• Hetal Avanee

living the diaspora life

DIASPORA (/daɪˈæspərə/ dye-AS-pər-ə):

a scattered population whose origin lies in a separate geographic locale. Historically, the word diaspora was used to refer to the mass dispersion of a population from its indigenous territories, specifically the dispersion of Jews. Whilst the word was originally used to describe the forced displacement of certain peoples, "diasporas" is now generally used to describe those who identify with a "homeland", but live outside of it.

"What does 'diaspora' mean?" I was asked the other day. Pretty sure this person whom I'd just met found my writer site, Twitter, Insta, and TikTok accounts upon which I proudly state "I write diaspora Desi fantasy".


First off - damn! I thought I had separated my non-writer from my writer life better than that. Guess I need to try harder :P


Second - they could've google that shit. I love googling stuff. Is that a writer/analyst thing? Maybe, but I took the time to explain what being diaspora means to me.


For me it means living a double life in a sense. There's the very Indian, culturally embedded child inside me who looked forward to pujas at friend's houses every [other] weekend, Navratri every fall, and celebrations hosted by our Gujarati Samaj (an organization that hosts charitable, social and religious services for the Gujju Desi community). It means loving wearing my Indian outfits for those functions but containing my anger when they are appropriated for TV or movies by non-Desis because I was made fun for wearing them to school as a kid. It means patiently fielding questions about said outfits, the "red dot", and "do you speak other languages?". Being diaspora means growing up different than what the kids around me considered "normal", and trying not to cry in front of them when they made fun of me for being "other".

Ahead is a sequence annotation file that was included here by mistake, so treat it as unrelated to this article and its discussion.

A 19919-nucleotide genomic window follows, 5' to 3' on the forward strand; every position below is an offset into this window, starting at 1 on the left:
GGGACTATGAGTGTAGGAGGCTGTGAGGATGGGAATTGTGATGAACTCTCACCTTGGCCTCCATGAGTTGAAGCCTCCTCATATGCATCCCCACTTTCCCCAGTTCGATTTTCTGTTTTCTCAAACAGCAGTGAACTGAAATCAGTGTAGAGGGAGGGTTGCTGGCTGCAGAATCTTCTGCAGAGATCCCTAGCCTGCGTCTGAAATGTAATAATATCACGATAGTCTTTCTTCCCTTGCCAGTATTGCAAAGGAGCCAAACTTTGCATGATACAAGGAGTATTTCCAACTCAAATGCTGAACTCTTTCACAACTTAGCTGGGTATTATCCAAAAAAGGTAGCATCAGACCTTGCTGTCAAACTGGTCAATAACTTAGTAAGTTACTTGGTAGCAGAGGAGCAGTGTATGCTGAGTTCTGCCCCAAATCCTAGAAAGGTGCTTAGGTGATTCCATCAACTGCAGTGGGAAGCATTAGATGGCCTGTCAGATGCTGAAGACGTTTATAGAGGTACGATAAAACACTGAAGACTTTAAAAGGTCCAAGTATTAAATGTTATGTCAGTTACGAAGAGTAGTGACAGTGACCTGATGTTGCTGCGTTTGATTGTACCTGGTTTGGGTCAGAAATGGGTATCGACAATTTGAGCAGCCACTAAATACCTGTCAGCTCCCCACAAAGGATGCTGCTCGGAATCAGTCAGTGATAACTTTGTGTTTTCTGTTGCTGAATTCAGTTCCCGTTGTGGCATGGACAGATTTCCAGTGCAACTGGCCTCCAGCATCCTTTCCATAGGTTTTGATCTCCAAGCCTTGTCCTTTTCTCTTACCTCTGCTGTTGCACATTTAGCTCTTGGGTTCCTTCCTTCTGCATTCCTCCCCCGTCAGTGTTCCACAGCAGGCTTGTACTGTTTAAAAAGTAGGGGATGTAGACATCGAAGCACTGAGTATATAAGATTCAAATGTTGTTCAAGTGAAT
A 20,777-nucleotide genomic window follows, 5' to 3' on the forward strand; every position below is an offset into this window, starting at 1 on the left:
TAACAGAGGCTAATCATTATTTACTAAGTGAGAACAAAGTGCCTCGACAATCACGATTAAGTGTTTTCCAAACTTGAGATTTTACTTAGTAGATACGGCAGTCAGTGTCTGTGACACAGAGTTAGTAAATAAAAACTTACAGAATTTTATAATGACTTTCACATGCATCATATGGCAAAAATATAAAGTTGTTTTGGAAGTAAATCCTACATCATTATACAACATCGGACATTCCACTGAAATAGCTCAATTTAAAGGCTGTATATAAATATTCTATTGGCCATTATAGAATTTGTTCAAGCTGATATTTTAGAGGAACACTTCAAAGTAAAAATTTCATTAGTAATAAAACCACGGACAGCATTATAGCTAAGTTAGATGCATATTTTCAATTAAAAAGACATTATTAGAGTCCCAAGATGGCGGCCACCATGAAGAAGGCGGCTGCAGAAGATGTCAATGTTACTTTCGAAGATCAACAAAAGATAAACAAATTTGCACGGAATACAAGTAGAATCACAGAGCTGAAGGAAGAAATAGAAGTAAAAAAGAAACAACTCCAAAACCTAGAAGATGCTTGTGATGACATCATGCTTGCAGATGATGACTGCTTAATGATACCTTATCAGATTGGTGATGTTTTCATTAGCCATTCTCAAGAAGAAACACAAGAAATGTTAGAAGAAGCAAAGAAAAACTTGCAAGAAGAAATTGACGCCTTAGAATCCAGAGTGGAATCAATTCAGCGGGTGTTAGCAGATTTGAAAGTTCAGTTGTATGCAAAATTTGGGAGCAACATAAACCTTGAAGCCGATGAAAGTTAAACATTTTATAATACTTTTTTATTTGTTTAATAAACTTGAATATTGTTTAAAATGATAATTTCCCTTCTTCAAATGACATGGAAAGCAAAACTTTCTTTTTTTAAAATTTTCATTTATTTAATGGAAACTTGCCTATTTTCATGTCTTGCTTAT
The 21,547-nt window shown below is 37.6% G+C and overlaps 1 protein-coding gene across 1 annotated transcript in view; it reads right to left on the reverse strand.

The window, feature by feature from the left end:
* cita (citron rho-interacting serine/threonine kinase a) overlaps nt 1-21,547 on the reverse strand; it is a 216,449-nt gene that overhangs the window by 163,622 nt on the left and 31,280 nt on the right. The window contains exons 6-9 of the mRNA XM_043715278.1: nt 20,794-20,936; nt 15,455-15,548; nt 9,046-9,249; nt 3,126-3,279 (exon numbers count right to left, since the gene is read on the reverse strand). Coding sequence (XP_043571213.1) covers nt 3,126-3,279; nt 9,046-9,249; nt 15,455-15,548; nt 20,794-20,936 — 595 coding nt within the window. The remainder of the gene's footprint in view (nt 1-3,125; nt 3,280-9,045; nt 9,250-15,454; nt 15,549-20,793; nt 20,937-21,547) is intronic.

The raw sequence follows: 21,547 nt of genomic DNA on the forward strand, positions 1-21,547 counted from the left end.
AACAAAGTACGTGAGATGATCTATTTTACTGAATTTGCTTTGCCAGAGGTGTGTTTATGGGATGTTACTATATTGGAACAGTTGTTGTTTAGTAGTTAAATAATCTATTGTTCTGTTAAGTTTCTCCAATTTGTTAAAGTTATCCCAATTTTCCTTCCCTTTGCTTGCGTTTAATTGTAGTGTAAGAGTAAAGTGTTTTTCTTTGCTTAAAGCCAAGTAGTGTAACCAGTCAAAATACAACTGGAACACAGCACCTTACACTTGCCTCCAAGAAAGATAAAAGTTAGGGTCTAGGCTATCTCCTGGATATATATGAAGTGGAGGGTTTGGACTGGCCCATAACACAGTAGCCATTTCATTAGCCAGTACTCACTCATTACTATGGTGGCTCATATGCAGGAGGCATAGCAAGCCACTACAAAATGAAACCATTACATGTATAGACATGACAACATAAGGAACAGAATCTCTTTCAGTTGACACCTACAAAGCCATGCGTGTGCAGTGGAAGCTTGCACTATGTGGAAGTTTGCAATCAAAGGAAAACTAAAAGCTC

"Oh that's great." Pause. "And how long have you been in the US? Your English is really good. I can hardly hear your accent."


I seethed inside, smiled outside. "I was born and raised in Ohio. Lived here all my life."


Her eyes went blank and I could tell my impassioned diaspora explanation had fallen on deaf ears. She smiled and nodded but offered no apology for her misstep, no more conversation, and walked off to join others.


And people wonder why I hate socializing? I didn't want to be at that party anyway! It was my husband's job to take our boy to the pool party but he couldn't for reasons and so it fell upon me.


Saturday, not mentally or emotionally prepared to dive into being around people, not even dressed properly for sitting by a pool while my kiddo played with his friends in the water, I unexpectedly had to tread this social situation. My anxiety left me unprepared. And then that up there happened.


Telling you I couldn't run away fast enough from the party doesn't express the depth of my discomfort as I grabbed my kiddo right after Happy Birthday was sung and he'd devoured his cupcake and ice cream.


I used to have more patience with people about these conversations. I used to thoughtfully answer every question that crossed their mind. Is it my age that's made me less tolerant? Is it the plethora of information available on the internet that makes my answers shorter? Instead of asking me, the 1 Indian woman you just met, why couldn't you educate yourself? Why is it up to me to teach you?


Hell, did she treat every Desi woman at the party the same as she had just done me?


Although I'd love to never have to see this woman again, she lives in my neighborhood. Our kids are friends. Kinda.


Gods grant me patience.